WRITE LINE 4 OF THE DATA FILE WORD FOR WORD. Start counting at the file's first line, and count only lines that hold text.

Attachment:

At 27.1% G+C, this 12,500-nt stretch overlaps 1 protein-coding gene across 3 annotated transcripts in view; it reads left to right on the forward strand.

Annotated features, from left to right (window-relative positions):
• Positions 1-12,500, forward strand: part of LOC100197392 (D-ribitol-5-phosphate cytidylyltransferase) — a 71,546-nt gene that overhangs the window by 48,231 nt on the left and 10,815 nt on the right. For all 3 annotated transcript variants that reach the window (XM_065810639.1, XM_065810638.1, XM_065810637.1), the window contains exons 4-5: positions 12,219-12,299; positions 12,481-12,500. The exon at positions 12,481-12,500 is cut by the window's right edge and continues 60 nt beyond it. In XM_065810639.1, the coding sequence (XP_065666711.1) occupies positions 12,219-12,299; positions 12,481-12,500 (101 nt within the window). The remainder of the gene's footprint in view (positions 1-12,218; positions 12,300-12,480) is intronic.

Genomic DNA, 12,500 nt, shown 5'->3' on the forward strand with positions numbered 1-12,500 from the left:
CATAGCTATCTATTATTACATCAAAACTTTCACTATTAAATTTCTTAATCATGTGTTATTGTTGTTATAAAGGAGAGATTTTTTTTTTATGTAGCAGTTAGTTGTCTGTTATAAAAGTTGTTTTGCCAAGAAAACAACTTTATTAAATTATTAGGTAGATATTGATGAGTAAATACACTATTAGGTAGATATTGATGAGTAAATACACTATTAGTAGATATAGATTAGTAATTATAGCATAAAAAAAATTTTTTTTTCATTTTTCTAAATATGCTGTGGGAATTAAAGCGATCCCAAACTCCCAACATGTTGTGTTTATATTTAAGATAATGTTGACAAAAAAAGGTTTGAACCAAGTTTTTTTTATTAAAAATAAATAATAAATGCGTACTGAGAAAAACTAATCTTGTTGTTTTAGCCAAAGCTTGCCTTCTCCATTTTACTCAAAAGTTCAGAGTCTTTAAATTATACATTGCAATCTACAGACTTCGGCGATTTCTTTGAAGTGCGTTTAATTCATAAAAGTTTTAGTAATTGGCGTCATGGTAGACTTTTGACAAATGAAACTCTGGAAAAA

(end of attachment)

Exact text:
Genomic DNA, 12,500 nt, shown 5'->3' on the forward strand with positions numbered 1-12,500 from the left: